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Optoelectronics & Communications

Physicists demonstrate quantum entanglement

Researchers at the National Institute for Standards and Technology (NIST) have synchronized the motions of two nano-pendulums by virtue of a quantum phenomenon called entanglement.  Quantum entanglement keeps atoms, electrons and photons in synchronized states no matter how far they are moved apart. Their work was reported in the latest issue of Nature.

The team developed a means to entangle the actual motions of two pairs of atoms: a more tangible and visual property of a system than electron spins and photon polarisations.

"What we wanted to do was to perform this entanglement in the sort of system that people can relate to, a mechanical system that pervades nature everywhere: a vibrating violin string, the pendulum on a clock, the quartz crystal in your digital watch," lead author John Jost told BBC News.

The results further bridge the gap between the world of quantum mechanics and the laws of everyday experience. Entanglement could be exploited in future quantum computers, because the inherent probability-based nature of quantum systems means they can compute certain kinds of problems significantly more quickly than current "classical" computers.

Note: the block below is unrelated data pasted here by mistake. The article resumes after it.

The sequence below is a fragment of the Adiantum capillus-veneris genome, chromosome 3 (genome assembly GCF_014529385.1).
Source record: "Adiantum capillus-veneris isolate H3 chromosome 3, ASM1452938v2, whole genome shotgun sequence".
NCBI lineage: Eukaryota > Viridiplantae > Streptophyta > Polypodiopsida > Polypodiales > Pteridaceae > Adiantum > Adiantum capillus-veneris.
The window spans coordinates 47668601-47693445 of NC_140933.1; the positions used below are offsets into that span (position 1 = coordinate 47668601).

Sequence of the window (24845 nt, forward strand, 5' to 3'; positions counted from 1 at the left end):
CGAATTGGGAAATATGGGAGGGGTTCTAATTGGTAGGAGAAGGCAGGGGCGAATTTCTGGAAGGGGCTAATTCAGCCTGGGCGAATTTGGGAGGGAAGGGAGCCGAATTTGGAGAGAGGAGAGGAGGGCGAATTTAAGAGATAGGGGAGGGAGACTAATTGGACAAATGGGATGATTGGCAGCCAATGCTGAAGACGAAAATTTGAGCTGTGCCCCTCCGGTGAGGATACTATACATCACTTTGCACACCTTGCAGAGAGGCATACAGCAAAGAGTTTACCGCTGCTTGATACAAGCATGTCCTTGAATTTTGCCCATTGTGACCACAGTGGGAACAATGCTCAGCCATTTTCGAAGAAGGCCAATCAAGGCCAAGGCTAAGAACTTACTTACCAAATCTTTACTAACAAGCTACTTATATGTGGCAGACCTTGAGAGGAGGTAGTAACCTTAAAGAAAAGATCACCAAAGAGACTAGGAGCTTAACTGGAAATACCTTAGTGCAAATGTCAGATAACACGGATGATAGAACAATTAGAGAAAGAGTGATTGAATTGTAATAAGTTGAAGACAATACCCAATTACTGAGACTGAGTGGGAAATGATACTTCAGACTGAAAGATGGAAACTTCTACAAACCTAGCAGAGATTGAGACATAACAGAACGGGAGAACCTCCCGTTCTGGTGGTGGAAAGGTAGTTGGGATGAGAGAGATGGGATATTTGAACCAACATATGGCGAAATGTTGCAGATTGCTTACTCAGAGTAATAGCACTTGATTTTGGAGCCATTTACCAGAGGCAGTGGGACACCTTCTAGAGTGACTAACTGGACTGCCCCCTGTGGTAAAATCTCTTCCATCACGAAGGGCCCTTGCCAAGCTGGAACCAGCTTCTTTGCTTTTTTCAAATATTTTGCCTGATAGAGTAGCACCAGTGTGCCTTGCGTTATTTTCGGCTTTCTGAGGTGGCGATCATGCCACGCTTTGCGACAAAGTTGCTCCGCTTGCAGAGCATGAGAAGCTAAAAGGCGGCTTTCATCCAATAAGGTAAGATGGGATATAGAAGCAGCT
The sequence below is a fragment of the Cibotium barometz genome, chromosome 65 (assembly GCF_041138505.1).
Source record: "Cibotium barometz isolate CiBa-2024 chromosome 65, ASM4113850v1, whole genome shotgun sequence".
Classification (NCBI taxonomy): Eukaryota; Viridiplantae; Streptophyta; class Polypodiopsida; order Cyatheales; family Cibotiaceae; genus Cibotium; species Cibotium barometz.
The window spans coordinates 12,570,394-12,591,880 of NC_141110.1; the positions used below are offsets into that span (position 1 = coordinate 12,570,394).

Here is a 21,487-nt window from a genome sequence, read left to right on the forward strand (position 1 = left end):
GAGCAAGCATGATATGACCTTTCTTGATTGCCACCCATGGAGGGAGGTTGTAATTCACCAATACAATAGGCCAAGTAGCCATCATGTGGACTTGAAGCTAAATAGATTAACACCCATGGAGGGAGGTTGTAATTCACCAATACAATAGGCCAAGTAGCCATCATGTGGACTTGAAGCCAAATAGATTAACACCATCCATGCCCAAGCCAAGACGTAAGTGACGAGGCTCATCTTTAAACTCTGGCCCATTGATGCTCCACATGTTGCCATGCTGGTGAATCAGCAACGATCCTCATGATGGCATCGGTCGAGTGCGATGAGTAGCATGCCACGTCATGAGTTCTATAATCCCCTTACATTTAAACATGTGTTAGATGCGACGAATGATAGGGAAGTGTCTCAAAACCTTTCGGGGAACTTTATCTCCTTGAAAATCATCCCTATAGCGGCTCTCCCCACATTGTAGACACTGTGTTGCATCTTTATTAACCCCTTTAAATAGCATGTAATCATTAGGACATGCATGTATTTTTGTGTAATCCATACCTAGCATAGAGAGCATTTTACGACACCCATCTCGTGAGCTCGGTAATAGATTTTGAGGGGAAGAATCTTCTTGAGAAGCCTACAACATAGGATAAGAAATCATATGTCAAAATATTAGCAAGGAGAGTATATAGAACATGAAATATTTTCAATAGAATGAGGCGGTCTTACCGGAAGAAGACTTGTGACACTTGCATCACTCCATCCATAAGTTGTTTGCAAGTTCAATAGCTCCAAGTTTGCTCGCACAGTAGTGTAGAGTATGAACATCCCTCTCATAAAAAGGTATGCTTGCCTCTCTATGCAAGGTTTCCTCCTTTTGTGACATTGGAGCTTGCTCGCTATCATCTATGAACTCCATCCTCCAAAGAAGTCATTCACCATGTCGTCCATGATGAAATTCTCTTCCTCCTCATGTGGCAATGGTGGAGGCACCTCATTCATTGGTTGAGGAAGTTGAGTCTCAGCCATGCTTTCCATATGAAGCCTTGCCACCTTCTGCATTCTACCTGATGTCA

The intertwining involved four electrically charged atoms, or ions - two beryllium and two magnesium ions. These are prepared in a device called an ion trap that uses electric fields to manipulate the charged particles.

The positively charged ions repel one other, and behave as if they are connected by a spring. This "spring" has a natural resonant frequency, just like a pendulum, which can be excited with the "kick" of a laser of just the right colour.

First, a laser is used to entangle the internal energy states - the "spins" - of the two beryllium ions.

The four ions are then separated into two pairs, each made up of a beryllium and a magnesium ion four micrometres apart. The pairs themselves are separated by 240 micrometres - just a few hairs' breadths, but an enormous distance in the atomic world.

The magnesium ions are cooled with lasers, which in turn removes excess energy from the beryllium ions. Further laser pulses then provide an energetic "kick" to ensure the beryllium ions are no longer entangled via their spin states, but are now entangled via their motions. The entangled pairs move in perfect unison despite their separation distance.

Read full article on BBC News